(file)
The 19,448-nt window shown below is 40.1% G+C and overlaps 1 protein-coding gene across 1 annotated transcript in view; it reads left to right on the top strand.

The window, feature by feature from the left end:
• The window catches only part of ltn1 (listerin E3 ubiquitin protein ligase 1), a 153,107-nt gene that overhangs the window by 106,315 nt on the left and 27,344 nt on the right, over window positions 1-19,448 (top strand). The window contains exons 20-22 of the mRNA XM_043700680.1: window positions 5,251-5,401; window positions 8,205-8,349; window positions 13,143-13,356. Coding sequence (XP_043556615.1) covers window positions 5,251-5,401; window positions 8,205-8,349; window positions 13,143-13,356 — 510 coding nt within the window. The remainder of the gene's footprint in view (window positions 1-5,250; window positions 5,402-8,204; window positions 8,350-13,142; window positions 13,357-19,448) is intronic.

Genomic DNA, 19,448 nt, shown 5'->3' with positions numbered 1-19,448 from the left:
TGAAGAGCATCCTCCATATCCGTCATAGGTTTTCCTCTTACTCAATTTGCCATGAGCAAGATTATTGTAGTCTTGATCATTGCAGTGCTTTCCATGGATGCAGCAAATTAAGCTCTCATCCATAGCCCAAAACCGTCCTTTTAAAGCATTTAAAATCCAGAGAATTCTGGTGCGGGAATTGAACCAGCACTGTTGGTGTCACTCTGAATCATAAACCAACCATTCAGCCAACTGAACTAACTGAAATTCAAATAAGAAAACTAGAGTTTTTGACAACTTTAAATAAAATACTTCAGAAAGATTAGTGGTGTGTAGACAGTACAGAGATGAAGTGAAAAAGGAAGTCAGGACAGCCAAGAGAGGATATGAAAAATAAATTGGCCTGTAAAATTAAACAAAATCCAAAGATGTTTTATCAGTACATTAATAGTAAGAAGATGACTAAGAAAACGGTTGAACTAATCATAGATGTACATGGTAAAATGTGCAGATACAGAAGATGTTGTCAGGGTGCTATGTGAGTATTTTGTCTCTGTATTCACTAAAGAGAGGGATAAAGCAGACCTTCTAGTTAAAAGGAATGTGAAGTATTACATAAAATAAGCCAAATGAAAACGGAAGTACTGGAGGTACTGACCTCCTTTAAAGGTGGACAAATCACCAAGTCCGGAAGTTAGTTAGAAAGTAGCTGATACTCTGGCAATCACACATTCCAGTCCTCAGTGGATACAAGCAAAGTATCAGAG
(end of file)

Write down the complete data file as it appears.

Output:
The 19,448-nt window shown below is 40.1% G+C and overlaps 1 protein-coding gene across 1 annotated transcript in view; it reads left to right on the top strand.

The window, feature by feature from the left end:
• The window catches only part of ltn1 (listerin E3 ubiquitin protein ligase 1), a 153,107-nt gene that overhangs the window by 106,315 nt on the left and 27,344 nt on the right, over window positions 1-19,448 (top strand). The window contains exons 20-22 of the mRNA XM_043700680.1: window positions 5,251-5,401; window positions 8,205-8,349; window positions 13,143-13,356. Coding sequence (XP_043556615.1) covers window positions 5,251-5,401; window positions 8,205-8,349; window positions 13,143-13,356 — 510 coding nt within the window. The remainder of the gene's footprint in view (window positions 1-5,250; window positions 5,402-8,204; window positions 8,350-13,142; window positions 13,357-19,448) is intronic.

Genomic DNA, 19,448 nt, shown 5'->3' with positions numbered 1-19,448 from the left:
TGAAGAGCATCCTCCATATCCGTCATAGGTTTTCCTCTTACTCAATTTGCCATGAGCAAGATTATTGTAGTCTTGATCATTGCAGTGCTTTCCATGGATGCAGCAAATTAAGCTCTCATCCATAGCCCAAAACCGTCCTTTTAAAGCATTTAAAATCCAGAGAATTCTGGTGCGGGAATTGAACCAGCACTGTTGGTGTCACTCTGAATCATAAACCAACCATTCAGCCAACTGAACTAACTGAAATTCAAATAAGAAAACTAGAGTTTTTGACAACTTTAAATAAAATACTTCAGAAAGATTAGTGGTGTGTAGACAGTACAGAGATGAAGTGAAAAAGGAAGTCAGGACAGCCAAGAGAGGATATGAAAAATAAATTGGCCTGTAAAATTAAACAAAATCCAAAGATGTTTTATCAGTACATTAATAGTAAGAAGATGACTAAGAAAACGGTTGAACTAATCATAGATGTACATGGTAAAATGTGCAGATACAGAAGATGTTGTCAGGGTGCTATGTGAGTATTTTGTCTCTGTATTCACTAAAGAGAGGGATAAAGCAGACCTTCTAGTTAAAAGGAATGTGAAGTATTACATAAAATAAGCCAAATGAAAACGGAAGTACTGGAGGTACTGACCTCCTTTAAAGGTGGACAAATCACCAAGTCCGGAAGTTAGTTAGAAAGTAGCTGATACTCTGGCAATCACACATTCCAGTCCTCAGTGGATACAAGCAAAGTATCAGAG